Local schools continued success in classroom rewarded

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EAU CLAIRE, Wis. (WEAU) -- Two local elementary schools are continuing their traditions of success in the classroom.

Locust Lane and Longfellow Elementary Schools in Eau Claire were recognized by the Wisconsin Department of Public Instruction as “Wisconsin Title I Schools of Recognition” for the 2016-2017 school year.

Wisconsin Title I Schools are schools that have high numbers or percentages of families that receive free or reduced lunches. The schools that get this award need test scores above the state average. And these two schools have been achieving that feat year after year.

The 2016-2017 school year is the 8th straight award for Longfellow and the 6th for Locust Lane.

Laura Schlichting, the principal at Locust Lane, says even though the students might come from difficult home situations, like living paycheck to paycheck and not always having food on the table when they’re hungry, expectations still remain high.

“We do our very best that our focus is on learning and making sure that the kids are achieving the way we expect them to,” Schlichting said.

Aimee Dunn, a 5th grade teacher at Locust Lane, says a huge advantage for the students is having a good teacher to student ratio.

“And when you have kids who are coming from really stressful circumstances, building relationships with those kids to help them through stressful times is really important,” Dunn said. “The smaller ratio between students to teachers that you have, the stronger those relationships can be.”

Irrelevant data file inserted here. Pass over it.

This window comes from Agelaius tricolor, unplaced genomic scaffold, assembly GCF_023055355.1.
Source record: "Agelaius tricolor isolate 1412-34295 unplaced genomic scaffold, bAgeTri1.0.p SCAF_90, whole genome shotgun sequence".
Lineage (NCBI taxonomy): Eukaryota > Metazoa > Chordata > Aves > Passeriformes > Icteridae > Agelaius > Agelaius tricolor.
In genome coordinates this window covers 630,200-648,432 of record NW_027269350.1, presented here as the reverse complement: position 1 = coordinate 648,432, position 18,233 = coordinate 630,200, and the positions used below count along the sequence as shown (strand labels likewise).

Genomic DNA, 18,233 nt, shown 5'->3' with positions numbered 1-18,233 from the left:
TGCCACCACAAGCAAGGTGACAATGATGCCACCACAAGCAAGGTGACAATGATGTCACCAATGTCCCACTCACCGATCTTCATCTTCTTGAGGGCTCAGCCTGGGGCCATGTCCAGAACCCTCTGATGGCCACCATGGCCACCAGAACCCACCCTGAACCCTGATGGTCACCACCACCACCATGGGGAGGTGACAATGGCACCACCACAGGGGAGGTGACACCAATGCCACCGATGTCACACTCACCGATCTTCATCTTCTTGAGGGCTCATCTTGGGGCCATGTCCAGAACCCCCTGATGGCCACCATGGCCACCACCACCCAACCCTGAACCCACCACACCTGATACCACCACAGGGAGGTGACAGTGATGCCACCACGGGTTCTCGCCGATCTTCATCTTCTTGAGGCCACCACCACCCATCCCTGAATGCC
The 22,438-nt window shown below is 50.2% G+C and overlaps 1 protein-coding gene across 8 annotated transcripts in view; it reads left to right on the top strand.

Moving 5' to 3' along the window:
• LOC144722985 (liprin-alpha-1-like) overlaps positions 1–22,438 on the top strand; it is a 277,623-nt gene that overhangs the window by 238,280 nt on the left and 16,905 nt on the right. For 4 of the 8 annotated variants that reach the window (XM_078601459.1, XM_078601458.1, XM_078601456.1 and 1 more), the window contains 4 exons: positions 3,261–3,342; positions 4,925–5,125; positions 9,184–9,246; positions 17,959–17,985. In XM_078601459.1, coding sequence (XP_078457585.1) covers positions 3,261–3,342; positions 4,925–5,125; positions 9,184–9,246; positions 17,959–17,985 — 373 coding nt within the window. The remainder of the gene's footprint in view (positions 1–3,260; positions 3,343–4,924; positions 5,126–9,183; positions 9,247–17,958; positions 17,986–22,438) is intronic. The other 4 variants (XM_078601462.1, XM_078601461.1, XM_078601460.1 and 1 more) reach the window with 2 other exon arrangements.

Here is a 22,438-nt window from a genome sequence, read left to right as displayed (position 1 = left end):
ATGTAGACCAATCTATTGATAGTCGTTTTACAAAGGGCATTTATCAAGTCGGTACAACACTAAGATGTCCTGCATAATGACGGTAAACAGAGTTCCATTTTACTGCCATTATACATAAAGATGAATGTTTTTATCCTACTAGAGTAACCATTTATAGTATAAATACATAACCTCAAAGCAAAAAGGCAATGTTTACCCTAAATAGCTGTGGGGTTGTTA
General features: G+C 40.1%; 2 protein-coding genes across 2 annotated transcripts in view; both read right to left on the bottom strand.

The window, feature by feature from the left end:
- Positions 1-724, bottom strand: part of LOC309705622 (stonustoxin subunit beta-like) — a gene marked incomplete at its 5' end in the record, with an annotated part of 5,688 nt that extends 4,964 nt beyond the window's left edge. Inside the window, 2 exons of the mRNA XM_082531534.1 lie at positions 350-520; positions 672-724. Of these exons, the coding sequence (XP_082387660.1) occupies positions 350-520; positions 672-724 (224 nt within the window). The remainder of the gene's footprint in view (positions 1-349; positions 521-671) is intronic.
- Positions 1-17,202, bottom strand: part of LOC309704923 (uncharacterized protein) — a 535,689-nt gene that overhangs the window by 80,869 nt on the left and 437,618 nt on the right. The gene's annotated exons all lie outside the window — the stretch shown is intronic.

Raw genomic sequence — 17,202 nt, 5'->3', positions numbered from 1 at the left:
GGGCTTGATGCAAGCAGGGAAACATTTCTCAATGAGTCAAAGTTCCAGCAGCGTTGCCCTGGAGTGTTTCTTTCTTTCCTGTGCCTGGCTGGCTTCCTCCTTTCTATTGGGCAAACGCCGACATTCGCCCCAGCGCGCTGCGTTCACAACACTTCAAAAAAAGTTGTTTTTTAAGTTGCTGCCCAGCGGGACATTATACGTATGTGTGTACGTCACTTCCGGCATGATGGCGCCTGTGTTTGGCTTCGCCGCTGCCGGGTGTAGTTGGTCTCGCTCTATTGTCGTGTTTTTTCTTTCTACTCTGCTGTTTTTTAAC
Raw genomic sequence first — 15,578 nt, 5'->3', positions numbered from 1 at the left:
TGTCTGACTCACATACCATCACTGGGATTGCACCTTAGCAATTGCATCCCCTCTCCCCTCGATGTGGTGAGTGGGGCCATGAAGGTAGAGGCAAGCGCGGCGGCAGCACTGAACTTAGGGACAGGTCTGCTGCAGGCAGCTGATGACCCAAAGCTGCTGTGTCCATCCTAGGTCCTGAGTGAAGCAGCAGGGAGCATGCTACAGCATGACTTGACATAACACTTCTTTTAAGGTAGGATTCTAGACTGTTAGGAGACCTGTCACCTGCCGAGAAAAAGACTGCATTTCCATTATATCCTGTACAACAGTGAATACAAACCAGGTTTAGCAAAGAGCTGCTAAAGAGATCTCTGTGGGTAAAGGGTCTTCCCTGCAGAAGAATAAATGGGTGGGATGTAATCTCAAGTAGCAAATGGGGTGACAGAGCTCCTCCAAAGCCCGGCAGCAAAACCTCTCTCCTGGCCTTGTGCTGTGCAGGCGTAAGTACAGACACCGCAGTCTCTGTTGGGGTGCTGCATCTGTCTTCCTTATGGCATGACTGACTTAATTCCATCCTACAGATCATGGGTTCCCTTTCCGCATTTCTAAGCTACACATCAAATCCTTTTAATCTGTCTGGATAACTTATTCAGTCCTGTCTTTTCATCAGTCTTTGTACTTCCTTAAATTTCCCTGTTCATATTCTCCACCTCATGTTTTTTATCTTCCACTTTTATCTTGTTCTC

The focus for both schools isn’t getting recognition for their success; the focus is the students.

“Someone had asked, ‘Would you be surprised if you didn’t get it?’ I hadn’t thought about it that way because that’s not our focus,” Sarah Lynch, the principal at Longfellow, said.

“(There are) just so many different entities that go into working with these kids; there’s constant collaboration amongst our teams and with the other teachers that kids will work with throughout the day,” Jason Krista, a kindergarten teacher at Longfellow, said.

Both schools say getting this recognition has a lot to do with the communication between the students and the teachers and the students themselves.

“I think that the first step is building a strong team between the teachers,” Dunn said. “The fact that teachers can share between others what’s working and what’s not working in the classroom can be a pretty vulnerable thing for a staff to do.”

Teachers from both schools will head down to Madison on May 1st to receive the award.



 
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